Chairman Craddick said, “We conducted a thorough search for an executive director, with several top-quality candidates. Wei’s knowledge of the agency and experience in Texas government made him the clear choice to help us chart a new course for the agency focusing on modernization and bringing greater efficiency and effectiveness to the Commission.” 

    Commissioner Sitton said, “Serving in an interim capacity, Wei has proven himself an outstanding leader who is highly respected by Commission staff. As our Chief Financial Officer, Wei brought fiscal discipline to the agency, and as executive director he will bring that same focus and attention to detail to every aspect of what we do here every day for the people of Texas.”Commissioner Christian said, “Wei is a deeply committed public servant who will lead RRC staff aggressively into the future at a critical time in the energy industry’s history. First as CFO, and most recently as interim executive director, Wei has been indispensable in the Commission’s work to make sure the Commission is regulating the energy industry in a way that ensures safe, responsible production, while removing barriers to job creation and economic success.” 

    Wang began his career in state government with the State Auditor’s Office. Prior to joining RRC, Wang served as an advisor in the Office of the Governor.  He established the Governor’s Compliance Division in 2011 and served as its inaugural director until joining the RRC. Wang also has private sector experiences working for a healthcare company and a national consulting and CPA firm.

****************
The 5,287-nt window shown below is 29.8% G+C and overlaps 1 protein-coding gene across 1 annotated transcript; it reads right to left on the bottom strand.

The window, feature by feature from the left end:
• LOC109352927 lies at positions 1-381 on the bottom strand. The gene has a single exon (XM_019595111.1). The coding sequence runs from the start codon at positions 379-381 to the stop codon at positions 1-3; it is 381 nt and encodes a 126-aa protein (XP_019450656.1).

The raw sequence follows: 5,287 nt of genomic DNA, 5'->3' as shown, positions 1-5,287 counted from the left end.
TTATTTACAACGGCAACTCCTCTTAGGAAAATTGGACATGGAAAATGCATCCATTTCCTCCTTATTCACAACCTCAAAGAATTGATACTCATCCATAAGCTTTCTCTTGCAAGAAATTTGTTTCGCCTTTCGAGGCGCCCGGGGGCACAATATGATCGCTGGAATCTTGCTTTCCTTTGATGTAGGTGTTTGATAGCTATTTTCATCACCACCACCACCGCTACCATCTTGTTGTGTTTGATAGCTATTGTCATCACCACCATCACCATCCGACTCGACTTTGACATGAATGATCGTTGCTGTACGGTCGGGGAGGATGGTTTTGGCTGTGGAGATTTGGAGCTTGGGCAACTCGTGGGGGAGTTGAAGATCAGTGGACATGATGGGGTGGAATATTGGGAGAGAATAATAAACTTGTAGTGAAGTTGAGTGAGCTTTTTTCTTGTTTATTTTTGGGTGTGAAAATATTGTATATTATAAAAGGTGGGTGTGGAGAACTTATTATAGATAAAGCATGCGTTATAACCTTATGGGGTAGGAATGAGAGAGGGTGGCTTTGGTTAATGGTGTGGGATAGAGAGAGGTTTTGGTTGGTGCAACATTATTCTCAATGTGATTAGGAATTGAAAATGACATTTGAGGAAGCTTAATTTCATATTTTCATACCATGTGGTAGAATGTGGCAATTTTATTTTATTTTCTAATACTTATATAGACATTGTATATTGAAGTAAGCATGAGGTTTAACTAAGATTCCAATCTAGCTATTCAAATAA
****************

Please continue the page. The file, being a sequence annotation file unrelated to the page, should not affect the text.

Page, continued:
“I am deeply honored and humbled by the confidence the Commissioners have shown in selecting me to lead such an incredible team of public servants at the Railroad Commission,” Wang said.

    “I am always mindful of our enormous responsibility to the people of Texas. I look forward to working with the Commissioners to implement their vision ensuring public safety and maintaining a fair, stable regulatory environment for the energy industry.” 

    Wang holds a Master’s degree in administration studies and a Master of Science degree in computer science, both from Boston University.  He is a Certified Public Accountant and Certified Information System Auditor. He is a graduate of the Governor’s Executive Development Program and Texas Fiscal Officer Academy. 

    Wei Wang

  • Texas Drilling Permits and Completions Statistics for March 2018

    April 06, 2018

    AUSTIN – The Railroad Commission of Texas (Commission) issued a total of 1,220 original drilling permits in March 2018 compared to 1,310 in March 2017. The March total included 1,002 permits to drill new oil or gas wells, 14 to re-enter plugged well bores and 204 for re-completions of existing well bores. The breakdown of well types for those permits issued March 2018 included 385 oil, 77 gas, 690 oil or gas, 82 injection, two service and 11 other permits.

    In March 2018, Commission staff processed 656 oil, 173 gas, 35 injection and three other completions compared to 586 oil, 77 gas, 49 injection and zero other completions in March 2017. Total well completions processed for 2018 year to date are 2,712; up from 1,925 recorded in 2017.

    According to Baker Hughes Inc., the Texas rig count as of April 6 was 498, representing about 49 percent of all active rigs in the United States.

    For additional drilling permit and completion statistics, visit the Commission’s monthly drilling completion summaries web page.